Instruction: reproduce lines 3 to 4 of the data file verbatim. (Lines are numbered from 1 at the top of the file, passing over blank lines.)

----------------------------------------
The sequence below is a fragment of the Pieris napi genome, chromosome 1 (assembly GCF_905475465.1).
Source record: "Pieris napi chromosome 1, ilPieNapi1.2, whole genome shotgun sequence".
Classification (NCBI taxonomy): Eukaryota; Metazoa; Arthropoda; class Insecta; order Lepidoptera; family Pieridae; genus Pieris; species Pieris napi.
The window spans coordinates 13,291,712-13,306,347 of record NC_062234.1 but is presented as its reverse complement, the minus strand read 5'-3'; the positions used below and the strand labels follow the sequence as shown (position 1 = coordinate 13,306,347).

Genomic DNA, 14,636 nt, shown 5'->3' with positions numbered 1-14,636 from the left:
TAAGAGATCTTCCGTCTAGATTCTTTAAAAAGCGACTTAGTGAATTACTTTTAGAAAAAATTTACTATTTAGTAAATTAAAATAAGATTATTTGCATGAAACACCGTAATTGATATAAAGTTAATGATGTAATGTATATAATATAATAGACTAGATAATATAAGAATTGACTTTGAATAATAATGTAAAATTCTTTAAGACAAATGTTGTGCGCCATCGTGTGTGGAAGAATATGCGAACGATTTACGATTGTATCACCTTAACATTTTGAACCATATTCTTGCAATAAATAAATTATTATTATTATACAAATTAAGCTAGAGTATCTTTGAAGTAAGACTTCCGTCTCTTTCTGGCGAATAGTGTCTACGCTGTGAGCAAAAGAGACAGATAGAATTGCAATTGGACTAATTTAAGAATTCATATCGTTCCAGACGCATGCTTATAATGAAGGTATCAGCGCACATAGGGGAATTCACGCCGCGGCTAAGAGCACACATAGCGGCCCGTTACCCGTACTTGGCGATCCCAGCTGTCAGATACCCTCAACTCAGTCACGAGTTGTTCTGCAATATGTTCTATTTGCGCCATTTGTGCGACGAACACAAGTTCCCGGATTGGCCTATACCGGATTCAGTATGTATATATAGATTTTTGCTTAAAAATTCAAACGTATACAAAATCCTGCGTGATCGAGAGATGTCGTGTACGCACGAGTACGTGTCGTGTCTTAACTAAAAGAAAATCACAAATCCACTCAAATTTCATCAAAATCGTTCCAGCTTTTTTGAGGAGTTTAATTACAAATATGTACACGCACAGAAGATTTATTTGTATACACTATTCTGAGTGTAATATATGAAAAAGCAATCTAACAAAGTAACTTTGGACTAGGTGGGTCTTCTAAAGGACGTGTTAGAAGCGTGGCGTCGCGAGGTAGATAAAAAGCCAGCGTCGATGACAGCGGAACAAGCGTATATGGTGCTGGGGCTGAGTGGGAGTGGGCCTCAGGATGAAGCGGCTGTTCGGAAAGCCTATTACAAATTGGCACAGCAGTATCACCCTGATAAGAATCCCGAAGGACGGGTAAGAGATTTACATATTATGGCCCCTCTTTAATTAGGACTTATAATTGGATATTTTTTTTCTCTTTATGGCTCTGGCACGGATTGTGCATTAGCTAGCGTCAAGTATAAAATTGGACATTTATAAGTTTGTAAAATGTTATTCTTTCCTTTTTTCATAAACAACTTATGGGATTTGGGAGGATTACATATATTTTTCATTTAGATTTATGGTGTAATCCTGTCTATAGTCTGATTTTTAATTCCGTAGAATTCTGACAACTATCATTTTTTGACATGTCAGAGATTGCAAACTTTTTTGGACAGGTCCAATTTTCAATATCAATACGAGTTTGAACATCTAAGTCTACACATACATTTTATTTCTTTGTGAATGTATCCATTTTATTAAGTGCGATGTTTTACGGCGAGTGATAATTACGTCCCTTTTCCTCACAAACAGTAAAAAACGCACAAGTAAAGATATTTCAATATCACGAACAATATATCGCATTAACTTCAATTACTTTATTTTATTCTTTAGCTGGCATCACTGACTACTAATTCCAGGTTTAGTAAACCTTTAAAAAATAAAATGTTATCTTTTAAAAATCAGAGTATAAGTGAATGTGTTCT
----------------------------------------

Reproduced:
Classification (NCBI taxonomy): Eukaryota; Metazoa; Arthropoda; class Insecta; order Lepidoptera; family Pieridae; genus Pieris; species Pieris napi.
The window spans coordinates 13,291,712-13,306,347 of record NC_062234.1 but is presented as its reverse complement, the minus strand read 5'-3'; the positions used below and the strand labels follow the sequence as shown (position 1 = coordinate 13,306,347).